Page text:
An Aniversary That Celebrates An Industry

In September, VideoAge celebrates its 25th anniversary.

Now, one could ask, “What's so special?” Hundreds of magazines celebrate their silver and gold anniversaries every year.

VideoAge, however, is unique for several reasons, and this anniversary is special because it celebrates and industry and three generations of executives.

Video Age First Cover
VideoAge’s first cover, from September 1981

First of all it is the only publication in its field (television trade, that is) without a sales force.

Second, it is the publication that introduced the concept of market dailies to the TV industry.

Thirdly, VideoAge was basically conceived by the TV industry itself, which decided to support Italian-born Dom Serafini in the launching of a new trade publication starting in New York and, later, with offices in London, U.K., Los Angeles and Milan, Italy.

Finally, it has remained independent amidst a wave of big media consolidations.

When VideoAge was born, the sector had five publications: Variety, The Hollywood Reporter, Broadcasting, TV/Radio Age and, in the U.K., TV World. Both TV/Radio Age and TV World were closed in the late ’80s. Today, the television trade counts at least 10 publications that cover all aspects of television, especially international TV. In addition, there are many more which cover specialized TV fields such as mobile video, Internet-TV, cable and/or satellite TV.

However, whereas, in the early ’90s TV trade magazines could count on a client base of 500 companies, today the sector survives on some 80 TV production and distribution companies.

Of course, VideoAge must be doing something right, useful and necessary, as it has been at it for the past 25 years. But, it has been a challenge –– an evolving challenge: editorially, graphically, technologically and sales wise, without counting all the related TV industry’s upheavals.

At all the TV trade shows -- where companies concentrate most of their advertising budgets -- VideoAge focuses on reporting, both for its monthlies and for its market dailies, while its competitors are concerned with ad page sales for their next issues. And, at these trade shows, the impact of an easily available early-morning editorial vehicle is not diminished by online services.

VideoAge’s premise is simple: Deliver an excellent editorial vehicle, and an even better distribution and circulation operation, and the ad sales take care of themselves. On the other hand, publications that struggle with these two essential elements have to be much more aggressive in their sales approach.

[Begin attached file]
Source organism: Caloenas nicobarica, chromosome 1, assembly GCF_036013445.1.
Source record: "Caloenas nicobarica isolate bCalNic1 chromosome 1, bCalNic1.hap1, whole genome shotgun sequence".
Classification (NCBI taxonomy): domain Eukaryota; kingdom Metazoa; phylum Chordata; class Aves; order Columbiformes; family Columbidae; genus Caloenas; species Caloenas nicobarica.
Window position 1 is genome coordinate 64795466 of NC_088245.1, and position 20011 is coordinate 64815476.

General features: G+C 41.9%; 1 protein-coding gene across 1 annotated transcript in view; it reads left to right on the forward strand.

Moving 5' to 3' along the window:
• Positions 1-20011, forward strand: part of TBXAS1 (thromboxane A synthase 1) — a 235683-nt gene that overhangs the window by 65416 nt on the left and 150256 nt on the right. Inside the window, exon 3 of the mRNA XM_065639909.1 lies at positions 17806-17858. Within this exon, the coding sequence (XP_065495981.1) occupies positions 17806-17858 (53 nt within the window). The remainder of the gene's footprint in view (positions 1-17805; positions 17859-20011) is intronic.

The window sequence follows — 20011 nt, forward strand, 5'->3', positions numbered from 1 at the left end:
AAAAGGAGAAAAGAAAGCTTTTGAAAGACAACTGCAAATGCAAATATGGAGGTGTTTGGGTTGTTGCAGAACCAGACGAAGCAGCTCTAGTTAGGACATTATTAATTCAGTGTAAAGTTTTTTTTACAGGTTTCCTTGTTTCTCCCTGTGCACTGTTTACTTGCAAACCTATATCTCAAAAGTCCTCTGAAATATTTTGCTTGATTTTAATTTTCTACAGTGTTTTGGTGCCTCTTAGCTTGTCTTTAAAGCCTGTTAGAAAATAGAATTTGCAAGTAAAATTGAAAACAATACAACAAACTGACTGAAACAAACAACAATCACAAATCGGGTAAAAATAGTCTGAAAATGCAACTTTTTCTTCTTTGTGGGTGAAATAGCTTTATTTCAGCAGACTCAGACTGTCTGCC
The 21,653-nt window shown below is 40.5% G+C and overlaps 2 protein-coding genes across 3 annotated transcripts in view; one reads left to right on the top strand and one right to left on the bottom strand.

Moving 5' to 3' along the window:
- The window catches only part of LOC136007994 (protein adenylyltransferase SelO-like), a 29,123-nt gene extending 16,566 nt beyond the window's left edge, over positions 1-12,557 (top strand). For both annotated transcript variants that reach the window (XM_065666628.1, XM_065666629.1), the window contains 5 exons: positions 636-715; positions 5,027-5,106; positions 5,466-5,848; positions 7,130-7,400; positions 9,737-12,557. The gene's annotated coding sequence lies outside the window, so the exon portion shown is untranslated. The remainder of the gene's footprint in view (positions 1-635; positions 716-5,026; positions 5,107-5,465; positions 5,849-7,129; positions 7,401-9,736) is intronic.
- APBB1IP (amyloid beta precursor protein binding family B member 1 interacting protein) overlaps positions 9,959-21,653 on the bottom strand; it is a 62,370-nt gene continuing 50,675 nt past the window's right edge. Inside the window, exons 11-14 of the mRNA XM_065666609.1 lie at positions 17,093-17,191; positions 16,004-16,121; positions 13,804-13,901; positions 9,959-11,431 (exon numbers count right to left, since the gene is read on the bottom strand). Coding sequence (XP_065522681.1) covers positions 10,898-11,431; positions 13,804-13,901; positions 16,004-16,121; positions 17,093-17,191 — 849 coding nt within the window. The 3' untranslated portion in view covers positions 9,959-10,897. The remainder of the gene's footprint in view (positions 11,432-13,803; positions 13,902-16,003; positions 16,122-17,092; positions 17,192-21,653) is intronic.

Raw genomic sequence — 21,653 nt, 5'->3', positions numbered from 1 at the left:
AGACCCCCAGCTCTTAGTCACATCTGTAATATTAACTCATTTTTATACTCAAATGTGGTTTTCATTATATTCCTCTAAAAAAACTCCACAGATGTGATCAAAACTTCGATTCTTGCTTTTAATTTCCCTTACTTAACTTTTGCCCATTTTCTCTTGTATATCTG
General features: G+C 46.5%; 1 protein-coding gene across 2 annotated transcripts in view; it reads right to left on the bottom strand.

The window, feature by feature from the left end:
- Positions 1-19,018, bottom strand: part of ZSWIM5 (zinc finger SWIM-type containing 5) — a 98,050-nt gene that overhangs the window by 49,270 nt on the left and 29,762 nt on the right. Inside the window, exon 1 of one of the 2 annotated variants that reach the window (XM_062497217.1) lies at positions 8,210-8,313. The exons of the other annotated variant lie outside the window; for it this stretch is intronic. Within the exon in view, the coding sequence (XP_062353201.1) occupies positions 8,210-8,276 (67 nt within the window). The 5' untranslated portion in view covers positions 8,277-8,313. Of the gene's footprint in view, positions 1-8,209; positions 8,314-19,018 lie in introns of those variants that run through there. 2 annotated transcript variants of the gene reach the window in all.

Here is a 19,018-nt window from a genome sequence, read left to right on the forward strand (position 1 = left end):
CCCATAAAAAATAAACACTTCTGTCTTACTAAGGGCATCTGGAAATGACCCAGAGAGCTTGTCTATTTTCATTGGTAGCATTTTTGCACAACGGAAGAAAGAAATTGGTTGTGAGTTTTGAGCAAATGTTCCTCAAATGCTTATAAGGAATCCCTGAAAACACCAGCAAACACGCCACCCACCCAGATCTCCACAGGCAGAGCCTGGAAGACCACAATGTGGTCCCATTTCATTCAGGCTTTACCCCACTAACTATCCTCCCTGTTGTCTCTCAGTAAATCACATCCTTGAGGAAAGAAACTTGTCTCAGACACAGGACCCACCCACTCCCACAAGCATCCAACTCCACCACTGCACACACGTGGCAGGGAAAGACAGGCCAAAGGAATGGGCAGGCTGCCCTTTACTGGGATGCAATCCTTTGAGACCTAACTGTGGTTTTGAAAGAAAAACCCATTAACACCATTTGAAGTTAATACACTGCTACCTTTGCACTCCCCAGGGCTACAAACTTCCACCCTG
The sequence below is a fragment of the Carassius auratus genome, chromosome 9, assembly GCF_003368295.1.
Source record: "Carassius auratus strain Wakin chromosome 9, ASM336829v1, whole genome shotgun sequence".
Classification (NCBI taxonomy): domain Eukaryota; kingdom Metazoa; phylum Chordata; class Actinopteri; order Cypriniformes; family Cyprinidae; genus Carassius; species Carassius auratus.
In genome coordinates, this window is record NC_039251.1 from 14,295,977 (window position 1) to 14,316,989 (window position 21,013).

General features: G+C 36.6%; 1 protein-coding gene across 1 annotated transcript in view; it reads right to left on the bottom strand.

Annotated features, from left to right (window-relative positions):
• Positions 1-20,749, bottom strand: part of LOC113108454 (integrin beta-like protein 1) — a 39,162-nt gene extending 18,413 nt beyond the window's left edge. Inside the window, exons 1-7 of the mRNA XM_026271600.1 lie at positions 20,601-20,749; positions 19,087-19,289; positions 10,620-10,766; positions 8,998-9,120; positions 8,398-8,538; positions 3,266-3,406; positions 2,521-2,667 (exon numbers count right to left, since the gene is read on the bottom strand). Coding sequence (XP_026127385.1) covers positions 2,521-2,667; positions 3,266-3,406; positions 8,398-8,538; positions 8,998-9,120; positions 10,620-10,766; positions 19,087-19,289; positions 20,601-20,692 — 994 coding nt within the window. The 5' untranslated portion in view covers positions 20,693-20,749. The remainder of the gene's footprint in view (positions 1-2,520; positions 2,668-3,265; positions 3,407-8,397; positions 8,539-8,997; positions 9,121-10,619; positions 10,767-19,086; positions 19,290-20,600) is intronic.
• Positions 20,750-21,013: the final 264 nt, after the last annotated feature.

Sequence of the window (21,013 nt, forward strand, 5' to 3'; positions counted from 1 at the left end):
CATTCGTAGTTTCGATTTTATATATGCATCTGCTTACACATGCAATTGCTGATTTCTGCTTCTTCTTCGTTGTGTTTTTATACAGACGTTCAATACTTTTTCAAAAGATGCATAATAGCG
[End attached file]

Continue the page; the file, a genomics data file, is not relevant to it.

Dom Serafini, a former international editor of TV/Radio Age, created VideoAge with a unique formula: The key companies in the TV business upfronted the money in exchange for ad pages. Among the first 20 supporting companies were: MGM, MIFED, Rusconi Editori, CBN (Pat Robertson), Canale 5 (Silvio Berlusconi), ABC TV stations, Eastman Kodak and Brazil’s Globo TV.

In early 1983 VideoAge introduced, at NATPE in Las Vegas, the industry’s first trade show daily (subsequently branded as The TV Executive) by using Polaroid pictures for the photo-page. This was an era without one-hour photo developing, without easily available fax machines and, in lieu of yet unfamiliar cell phones, bulky walkie-talkies and pagers were used. The now popular yellow VideoAge T-shirts were then worn as a way to identify reporters on the trade floor.

Among the first companies to support VideoAge’s dailies were: Enter-Tel, France’s TF1 and Telepictures. Today, the concept of dailies has been rendered more valuable by online services, which, in the hectic market schedules, are limited to e-mail checking, while trade news is more convenient in the printed format.

But this doesn’t mean that VideoAge neglected the Web. Indeed, it was one of the first trades to enter online services in 1997, first with its English site (www.VideoAge.org), followed by the Spanish-language site (www.VideoAgeLatino.com) and its Italian-language version (www.VideoAge.it). Today, VideoAge Online serves the industry with its daily E-Beat, e-mail press release round-up and its weekly Paper Clips (e-mail based press sampling service).

And VideoAge is still at the forefront of new technological initiatives. Starting in October 2006, advertisers will be able to run 3-minute audiovisual promo on a DVD that will be distributed with the print version, and placed as a streaming media video clip on VideoAge’s website.

In its 25 years, VideoAge has served the Baby Boomers, Generation X and now is pleased to serve the flip-flop crowd and its offsprings. But, being a creature of the ‘80s, VideoAge doesn’t find redeeming values in vertical integration, consolidation, monopolies, cartels, deregulation, and dominant positions. VideoAge loves the film and television industries, and values competition, fairness, opportunities for all, innovation and equal playing fields.

What the future holds for VideoAge is hard to predict, but it is determined to continuing to serve the industry with its biting editorials and aggressive distribution.